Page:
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Should you and your partner combine finances?

Four women in relationships explain how they handle their finances with their partners and whether they use separate or joint bank accounts.

A husband and wife grin at each other, laughing over glasses of wine

Just because you’ve agreed to share your life with a partner or spouse doesn’t mean you have to share your money. Although many couples do combine finances, others keep them separate – and do just fine.

What are the pros and cons of combining finances vs. keeping them separate? To find out, I interviewed people who kept their income separate after marriage, shared their income before they got married and tried both separate and shared finances:

  • Kristen Stack, a small-business owner who keeps her finances separate from her husband’s
  • Heather of Empty Nestin’s Rob and Heather, who has tried both combined and separated finances in her marriage
  • Nyesha Davis and Samantha Williams of Two Mommies and a Baby, who combined their finances even before they got married

Here are their thoughts on how those financial choices shaped their relationships, as well as some thoughts to consider for couples who are trying to decide whether to share their money or keep their finances separate.

Decide whether to combine your finances or keep them separate

Nyesha and Samantha combined their finances when they were six months into their relationship — that is, before they even got married. As Nyesha explained: “One day Samantha left her debit card at home, and we were out shopping, so I said ‘yeah, you can use my debit card, no problem.’” After a short period of picking up each other’s expenses, Nyesha said they realized, “We can just use each other’s money!” and set up a shared bank account.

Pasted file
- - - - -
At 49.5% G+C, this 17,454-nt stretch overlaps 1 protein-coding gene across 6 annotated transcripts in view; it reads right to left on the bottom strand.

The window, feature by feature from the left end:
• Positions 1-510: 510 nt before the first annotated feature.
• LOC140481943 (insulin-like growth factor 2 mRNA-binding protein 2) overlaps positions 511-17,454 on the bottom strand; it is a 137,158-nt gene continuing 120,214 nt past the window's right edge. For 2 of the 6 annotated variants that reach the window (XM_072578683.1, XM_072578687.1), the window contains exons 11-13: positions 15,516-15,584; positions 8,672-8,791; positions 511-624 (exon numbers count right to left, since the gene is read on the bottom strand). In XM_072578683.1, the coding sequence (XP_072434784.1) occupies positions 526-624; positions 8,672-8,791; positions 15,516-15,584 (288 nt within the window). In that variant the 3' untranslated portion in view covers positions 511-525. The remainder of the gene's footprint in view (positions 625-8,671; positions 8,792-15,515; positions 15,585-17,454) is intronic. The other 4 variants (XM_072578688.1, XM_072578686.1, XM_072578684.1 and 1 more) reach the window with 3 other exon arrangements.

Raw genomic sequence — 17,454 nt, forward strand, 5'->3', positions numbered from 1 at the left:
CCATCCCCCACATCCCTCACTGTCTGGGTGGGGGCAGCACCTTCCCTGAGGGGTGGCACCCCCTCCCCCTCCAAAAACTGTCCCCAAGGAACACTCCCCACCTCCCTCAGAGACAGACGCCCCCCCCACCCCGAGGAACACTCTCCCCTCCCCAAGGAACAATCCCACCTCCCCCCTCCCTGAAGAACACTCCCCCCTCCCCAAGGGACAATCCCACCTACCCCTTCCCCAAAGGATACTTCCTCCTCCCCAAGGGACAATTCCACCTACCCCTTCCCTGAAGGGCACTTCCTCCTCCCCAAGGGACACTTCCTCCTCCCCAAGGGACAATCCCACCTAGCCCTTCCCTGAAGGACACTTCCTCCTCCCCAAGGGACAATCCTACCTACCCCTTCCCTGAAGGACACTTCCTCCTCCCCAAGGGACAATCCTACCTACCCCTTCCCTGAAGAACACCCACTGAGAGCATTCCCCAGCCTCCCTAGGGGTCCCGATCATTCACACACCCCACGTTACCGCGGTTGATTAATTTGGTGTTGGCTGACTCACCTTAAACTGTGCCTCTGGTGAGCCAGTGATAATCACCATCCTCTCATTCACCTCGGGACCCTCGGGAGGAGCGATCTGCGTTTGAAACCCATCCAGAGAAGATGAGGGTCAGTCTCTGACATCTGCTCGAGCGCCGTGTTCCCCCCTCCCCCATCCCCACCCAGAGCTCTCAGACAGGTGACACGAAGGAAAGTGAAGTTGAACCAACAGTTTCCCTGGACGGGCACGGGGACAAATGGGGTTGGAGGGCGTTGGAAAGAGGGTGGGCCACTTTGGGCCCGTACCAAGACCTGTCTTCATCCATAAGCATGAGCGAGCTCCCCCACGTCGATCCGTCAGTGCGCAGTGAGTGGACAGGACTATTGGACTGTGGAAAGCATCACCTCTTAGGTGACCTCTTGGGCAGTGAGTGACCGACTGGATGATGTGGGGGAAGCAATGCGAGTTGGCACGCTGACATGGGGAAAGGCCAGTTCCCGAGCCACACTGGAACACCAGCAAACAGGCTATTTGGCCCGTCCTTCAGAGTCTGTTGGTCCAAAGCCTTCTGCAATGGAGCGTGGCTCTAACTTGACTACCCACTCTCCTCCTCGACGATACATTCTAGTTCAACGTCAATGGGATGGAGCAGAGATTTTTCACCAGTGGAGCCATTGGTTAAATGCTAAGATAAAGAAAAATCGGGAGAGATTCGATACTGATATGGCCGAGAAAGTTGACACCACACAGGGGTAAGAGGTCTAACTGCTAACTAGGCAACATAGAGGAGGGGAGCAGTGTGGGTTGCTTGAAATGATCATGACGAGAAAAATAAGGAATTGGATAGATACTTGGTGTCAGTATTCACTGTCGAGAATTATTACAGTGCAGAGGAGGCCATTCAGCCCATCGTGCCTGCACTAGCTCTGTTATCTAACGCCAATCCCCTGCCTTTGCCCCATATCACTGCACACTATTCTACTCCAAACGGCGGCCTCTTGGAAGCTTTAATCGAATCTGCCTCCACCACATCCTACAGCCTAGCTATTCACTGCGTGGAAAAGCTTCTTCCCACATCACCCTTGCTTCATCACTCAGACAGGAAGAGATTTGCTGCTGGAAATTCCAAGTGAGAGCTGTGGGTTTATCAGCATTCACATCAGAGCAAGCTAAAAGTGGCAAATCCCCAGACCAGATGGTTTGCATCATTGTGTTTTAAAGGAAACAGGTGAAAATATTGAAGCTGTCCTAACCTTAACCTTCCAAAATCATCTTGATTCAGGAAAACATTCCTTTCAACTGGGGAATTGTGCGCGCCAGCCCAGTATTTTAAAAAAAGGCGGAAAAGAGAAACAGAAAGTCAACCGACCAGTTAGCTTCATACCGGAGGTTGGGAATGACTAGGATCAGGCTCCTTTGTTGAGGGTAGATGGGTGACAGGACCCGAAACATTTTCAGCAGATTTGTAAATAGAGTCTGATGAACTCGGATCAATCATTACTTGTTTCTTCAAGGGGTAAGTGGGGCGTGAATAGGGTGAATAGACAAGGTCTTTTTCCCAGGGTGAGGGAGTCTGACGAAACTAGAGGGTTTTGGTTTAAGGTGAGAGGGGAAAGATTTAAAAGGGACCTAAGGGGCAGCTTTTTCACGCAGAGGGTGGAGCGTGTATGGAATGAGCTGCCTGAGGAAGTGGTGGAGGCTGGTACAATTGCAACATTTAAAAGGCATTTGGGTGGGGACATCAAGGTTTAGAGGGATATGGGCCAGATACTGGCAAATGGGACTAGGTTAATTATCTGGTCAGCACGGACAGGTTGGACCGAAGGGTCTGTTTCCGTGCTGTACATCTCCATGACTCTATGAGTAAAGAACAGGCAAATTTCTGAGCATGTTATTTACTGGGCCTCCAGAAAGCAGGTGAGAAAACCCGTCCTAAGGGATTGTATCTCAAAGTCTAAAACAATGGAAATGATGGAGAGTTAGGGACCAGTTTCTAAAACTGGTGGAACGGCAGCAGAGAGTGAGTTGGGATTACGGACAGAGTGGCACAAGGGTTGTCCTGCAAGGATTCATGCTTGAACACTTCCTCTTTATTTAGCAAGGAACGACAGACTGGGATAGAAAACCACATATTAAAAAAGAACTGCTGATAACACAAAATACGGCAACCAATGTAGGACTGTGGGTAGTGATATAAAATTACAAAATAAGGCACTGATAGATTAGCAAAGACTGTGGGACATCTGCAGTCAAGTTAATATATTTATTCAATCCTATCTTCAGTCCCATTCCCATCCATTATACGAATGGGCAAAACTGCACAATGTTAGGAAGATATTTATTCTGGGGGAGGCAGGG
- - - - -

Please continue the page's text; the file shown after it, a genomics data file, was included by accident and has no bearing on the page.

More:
Kristen’s husband assumed they would use each other’s money after marriage — “that’s the way his parents always did it,” Kristen explained — but once they began planning some big purchases they realized it might be better to keep their finances separate.

“The first time it came up was when we were getting ready to buy our first home,” Kristen told me. “I was bringing student loan debt into the marriage, and for that reason, I didn’t want our lender to put me on the mortgage. It would’ve hurt our chances of getting the best rate, and since my husband was debt free, he alone could get a better offer from our lender.”

Of course, just because you make one choice at the beginning of your relationship doesn’t mean you can’t change your mind later on. “My husband and I are now approaching our 27th anniversary in July and the phrase ‘been there, done that’ pretty much applies at this point,” Heather explained.